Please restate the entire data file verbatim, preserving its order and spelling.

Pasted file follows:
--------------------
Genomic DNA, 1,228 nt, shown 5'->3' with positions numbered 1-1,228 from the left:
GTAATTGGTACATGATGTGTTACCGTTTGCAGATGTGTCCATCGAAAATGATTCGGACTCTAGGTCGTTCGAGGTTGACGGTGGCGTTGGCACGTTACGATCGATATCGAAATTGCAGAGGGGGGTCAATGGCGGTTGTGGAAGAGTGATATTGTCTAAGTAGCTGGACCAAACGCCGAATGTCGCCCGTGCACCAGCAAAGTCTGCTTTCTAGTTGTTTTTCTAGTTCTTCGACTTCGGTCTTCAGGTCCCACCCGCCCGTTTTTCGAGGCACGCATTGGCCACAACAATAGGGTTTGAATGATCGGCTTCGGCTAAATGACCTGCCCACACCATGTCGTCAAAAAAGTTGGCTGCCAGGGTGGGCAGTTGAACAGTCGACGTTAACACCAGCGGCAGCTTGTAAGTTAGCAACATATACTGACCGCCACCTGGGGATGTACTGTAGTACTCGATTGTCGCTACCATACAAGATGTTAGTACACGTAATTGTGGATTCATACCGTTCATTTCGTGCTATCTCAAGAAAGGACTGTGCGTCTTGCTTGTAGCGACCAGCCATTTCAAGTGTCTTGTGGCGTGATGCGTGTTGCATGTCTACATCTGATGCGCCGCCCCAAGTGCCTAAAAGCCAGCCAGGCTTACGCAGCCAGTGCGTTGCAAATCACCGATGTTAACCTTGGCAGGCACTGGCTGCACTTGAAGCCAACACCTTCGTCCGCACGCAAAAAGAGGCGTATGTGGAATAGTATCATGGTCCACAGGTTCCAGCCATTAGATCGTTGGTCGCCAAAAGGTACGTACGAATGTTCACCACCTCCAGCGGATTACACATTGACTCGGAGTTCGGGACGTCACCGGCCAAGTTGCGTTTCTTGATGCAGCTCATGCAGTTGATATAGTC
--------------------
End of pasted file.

Genomic DNA, 1,228 nt, shown 5'->3' with positions numbered 1-1,228 from the left:
GTAATTGGTACATGATGTGTTACCGTTTGCAGATGTGTCCATCGAAAATGATTCGGACTCTAGGTCGTTCGAGGTTGACGGTGGCGTTGGCACGTTACGATCGATATCGAAATTGCAGAGGGGGGTCAATGGCGGTTGTGGAAGAGTGATATTGTCTAAGTAGCTGGACCAAACGCCGAATGTCGCCCGTGCACCAGCAAAGTCTGCTTTCTAGTTGTTTTTCTAGTTCTTCGACTTCGGTCTTCAGGTCCCACCCGCCCGTTTTTCGAGGCACGCATTGGCCACAACAATAGGGTTTGAATGATCGGCTTCGGCTAAATGACCTGCCCACACCATGTCGTCAAAAAAGTTGGCTGCCAGGGTGGGCAGTTGAACAGTCGACGTTAACACCAGCGGCAGCTTGTAAGTTAGCAACATATACTGACCGCCACCTGGGGATGTACTGTAGTACTCGATTGTCGCTACCATACAAGATGTTAGTACACGTAATTGTGGATTCATACCGTTCATTTCGTGCTATCTCAAGAAAGGACTGTGCGTCTTGCTTGTAGCGACCAGCCATTTCAAGTGTCTTGTGGCGTGATGCGTGTTGCATGTCTACATCTGATGCGCCGCCCCAAGTGCCTAAAAGCCAGCCAGGCTTACGCAGCCAGTGCGTTGCAAATCACCGATGTTAACCTTGGCAGGCACTGGCTGCACTTGAAGCCAACACCTTCGTCCGCACGCAAAAAGAGGCGTATGTGGAATAGTATCATGGTCCACAGGTTCCAGCCATTAGATCGTTGGTCGCCAAAAGGTACGTACGAATGTTCACCACCTCCAGCGGATTACACATTGACTCGGAGTTCGGGACGTCACCGGCCAAGTTGCGTTTCTTGATGCAGCTCATGCAGTTGATATAGTC